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J Clin Invest. 1991 Oct;88(4):1331-7.

Immunosuppressive activity of 13-cis-retinoic acid and prevention of experimental autoimmune encephalomyelitis in rats.

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  • 1Dipartimento di Scienze Neurologiche e Psichiatriche, Universit√† degli Studi di Firenze, Florence, Italy.

Abstract

Some activities of retinoids on cellular and humoral immunity have been described, but the available data are conflicting or obtained at concentrations that are toxic in vivo. In this study, we demonstrate that 13-cis-retinoic acid (13-cRA), a retinoid well tolerated in human therapy, can suppress T cell-mediated immunity in rats. Treatment with pharmacological concentrations of 13-cRA prevented active as well as passive transfer experimental autoimmune encephalomyelitis (EAE) and suppressed lymphocyte responsiveness to T cell mitogens, suggesting that the drug activity included suppression of an effector T cell response. In addition, mitogen- and antigen-induced lymphocyte proliferation was inhibited in vitro in the presence of concentrations of 13-cRA equivalent to or less than those achieved in vivo, further suggesting that the prevention of EAE was due to a suppressive activity on T cell-mediated immunity. The immunosuppressive activity of 13-cRA included suppression of interleukin 2, whose production was inhibited in splenocytes. These data indicate that, in an in vivo mammalian system, 13-cRA exerts a suppressive activity on T cell-mediated immunity intensive enough to suppress an ongoing immune response, and that this effect can be achieved at nontoxic concentrations that may also be attained in human therapy.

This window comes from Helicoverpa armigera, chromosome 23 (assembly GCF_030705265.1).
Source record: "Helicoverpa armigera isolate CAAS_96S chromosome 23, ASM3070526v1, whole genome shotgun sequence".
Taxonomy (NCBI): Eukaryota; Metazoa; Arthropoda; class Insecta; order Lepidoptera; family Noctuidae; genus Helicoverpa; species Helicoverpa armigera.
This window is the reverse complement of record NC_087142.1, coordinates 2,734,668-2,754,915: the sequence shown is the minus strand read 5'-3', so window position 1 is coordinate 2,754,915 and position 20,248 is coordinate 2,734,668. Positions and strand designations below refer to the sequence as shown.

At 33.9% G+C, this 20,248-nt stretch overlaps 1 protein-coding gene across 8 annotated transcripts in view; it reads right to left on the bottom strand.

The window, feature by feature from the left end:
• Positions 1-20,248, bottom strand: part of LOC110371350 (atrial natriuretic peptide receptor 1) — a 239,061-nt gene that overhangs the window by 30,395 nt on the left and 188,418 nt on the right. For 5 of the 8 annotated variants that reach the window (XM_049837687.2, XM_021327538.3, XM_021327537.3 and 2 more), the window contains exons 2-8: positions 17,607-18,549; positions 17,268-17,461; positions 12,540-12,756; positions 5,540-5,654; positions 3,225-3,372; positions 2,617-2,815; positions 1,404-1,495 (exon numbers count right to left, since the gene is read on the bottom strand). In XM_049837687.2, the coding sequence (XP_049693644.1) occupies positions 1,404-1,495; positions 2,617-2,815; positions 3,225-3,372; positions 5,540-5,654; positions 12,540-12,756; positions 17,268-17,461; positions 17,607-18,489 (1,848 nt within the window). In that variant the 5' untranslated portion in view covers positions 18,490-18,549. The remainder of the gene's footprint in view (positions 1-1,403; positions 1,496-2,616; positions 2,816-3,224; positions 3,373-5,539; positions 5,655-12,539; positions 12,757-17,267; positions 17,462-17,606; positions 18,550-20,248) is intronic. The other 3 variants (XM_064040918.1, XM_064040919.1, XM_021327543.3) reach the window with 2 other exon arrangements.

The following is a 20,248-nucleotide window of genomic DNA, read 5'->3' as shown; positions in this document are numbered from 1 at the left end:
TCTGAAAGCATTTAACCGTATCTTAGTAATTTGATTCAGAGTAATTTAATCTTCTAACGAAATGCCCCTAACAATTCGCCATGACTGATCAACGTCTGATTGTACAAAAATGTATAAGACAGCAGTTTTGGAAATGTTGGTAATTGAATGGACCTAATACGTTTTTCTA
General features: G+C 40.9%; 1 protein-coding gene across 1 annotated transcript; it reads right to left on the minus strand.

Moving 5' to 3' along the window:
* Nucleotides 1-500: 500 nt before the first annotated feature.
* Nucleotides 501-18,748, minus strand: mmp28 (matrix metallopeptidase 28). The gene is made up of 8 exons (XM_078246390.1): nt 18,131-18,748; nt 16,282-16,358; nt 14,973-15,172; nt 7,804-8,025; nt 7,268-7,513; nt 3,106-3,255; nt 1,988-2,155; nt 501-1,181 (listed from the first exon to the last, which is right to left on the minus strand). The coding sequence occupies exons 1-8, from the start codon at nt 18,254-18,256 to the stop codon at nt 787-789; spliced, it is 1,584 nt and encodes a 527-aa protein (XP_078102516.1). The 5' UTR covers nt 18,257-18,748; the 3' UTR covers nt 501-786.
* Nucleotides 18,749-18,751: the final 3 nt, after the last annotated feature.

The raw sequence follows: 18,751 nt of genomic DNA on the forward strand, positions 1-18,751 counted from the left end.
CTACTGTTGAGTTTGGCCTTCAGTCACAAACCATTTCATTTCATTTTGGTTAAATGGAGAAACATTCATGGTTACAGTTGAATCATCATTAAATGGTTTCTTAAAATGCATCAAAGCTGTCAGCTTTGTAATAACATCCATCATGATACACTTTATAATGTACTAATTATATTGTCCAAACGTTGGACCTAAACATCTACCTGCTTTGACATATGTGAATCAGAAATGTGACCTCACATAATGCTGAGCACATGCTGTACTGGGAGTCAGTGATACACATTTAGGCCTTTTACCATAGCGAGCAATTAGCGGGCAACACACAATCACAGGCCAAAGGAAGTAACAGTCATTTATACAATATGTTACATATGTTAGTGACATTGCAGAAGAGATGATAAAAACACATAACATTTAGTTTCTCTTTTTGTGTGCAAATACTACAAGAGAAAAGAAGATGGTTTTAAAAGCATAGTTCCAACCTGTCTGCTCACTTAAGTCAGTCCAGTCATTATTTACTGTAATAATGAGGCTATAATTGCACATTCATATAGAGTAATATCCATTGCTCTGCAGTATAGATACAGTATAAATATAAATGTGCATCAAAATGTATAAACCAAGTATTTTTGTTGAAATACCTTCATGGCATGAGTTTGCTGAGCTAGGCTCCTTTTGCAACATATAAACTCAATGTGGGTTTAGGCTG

PMID:
1918383
PMCID:
PMC295603
DOI:
10.1172/JCI115438
[PubMed - indexed for MEDLINE]
Free PMC Article
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